Today, Monday, May 6, 2019, Congressmen Josh Gottheimer (NJ-5) and Chris Smith (NJ-4) formally introduced the bipartisan Anti-Congestion Tax Act (HR 2523), which fights back against the proposed New York congestion taxes targeting hardworking New Jersey families for driving into Manhattan. While the full brunt of this tax burden will be placed on New Jersey drivers, the State of New Jersey and its transit and infrastructure systems will not benefit.
Under New York’s new plan, drivers using the George Washington Bridge, for example, will have to pay the usual $15 toll, but then also an additional eight- to twelve-dollar tax when they drive below 60th Street. For the thousands of daily Jersey commuters, this means a new congestion tax of about $3000 a year.
“Proposing a new regressive congestion tax, out of the blue, on New Jersey commuters who already pay a fortune, is no way to make this region stronger,” said Congressman Josh Gottheimer (NJ-5). “I’m hoping that New York comes to its senses and we can sit down together, cooperatively and constructively, and eliminate this new double tax on Jersey commuters.”
Gottheimer continued, “Until then, I’m calling this bill the Manhattan Moocher Prevention Act.”
“Every day tens of thousands of NJ residents help boost the NYC local economy, frequenting delis, restaurants and buying goods and services during the work day. The proposed congestion tax is punitive, regressive and unfairly targets NJ workers who already pay significant taxes to the State of NY. Reciprocity should be the order of the day, working together on key projects like Gateway to secure our regional economic strength, rather than this NY proposal that is counterproductive, divisive, unfair and will ultimately hurt our shared economy,” said Congressman Chris Smith (NJ-4).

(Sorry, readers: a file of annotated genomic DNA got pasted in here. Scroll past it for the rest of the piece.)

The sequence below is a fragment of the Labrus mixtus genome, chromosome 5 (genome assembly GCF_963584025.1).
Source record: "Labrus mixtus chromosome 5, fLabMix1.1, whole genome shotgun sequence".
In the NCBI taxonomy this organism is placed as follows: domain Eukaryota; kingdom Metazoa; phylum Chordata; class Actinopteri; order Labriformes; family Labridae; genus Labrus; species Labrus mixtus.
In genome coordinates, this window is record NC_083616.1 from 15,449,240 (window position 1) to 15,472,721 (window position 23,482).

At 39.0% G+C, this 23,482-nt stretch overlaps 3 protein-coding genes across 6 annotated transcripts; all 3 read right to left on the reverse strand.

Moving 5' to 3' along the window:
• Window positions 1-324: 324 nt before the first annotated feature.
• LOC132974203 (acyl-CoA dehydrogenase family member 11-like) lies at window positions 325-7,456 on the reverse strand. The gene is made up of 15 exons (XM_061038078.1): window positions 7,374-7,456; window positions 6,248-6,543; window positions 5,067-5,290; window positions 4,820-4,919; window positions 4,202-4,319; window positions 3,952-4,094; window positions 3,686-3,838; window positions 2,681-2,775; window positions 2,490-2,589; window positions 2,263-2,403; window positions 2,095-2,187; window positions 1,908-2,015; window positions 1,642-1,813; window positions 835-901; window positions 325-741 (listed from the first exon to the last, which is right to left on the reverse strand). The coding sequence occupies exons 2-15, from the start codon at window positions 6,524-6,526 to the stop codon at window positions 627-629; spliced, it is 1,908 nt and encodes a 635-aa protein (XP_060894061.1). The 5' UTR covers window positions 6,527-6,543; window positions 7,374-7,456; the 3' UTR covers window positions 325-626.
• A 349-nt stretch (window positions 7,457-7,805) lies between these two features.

According to the most recent Census data, nearly 400,000 New Jersey residents not only worked in New York City, but also filed and paid state taxes in New York. Most of these Jersey residents are daily commuters into New York City. With New Jersey already contributing to New York’s bottom line, until New York reconsiders its unreasonable congestion tax proposal, there is no other choice but to dig in and fight back.
This bipartisan legislation takes two concrete actions:
1) The Anti-Congestion Tax Act will prohibit the U.S. Secretary of Transportation from awarding any new Capital Investment Grants to MTA projects in New York until drivers from all three New Jersey crossings into Manhattan receive exemptions from the congestion tax.
2) The Anti-Congestion Tax Act will amend the Internal Revenue Code to offer drivers a federal tax credit at the end of the year equal to the amount paid in congestion taxes entering Manhattan from any of the three New Jersey crossings. This will protect Jersey drivers from double taxation.
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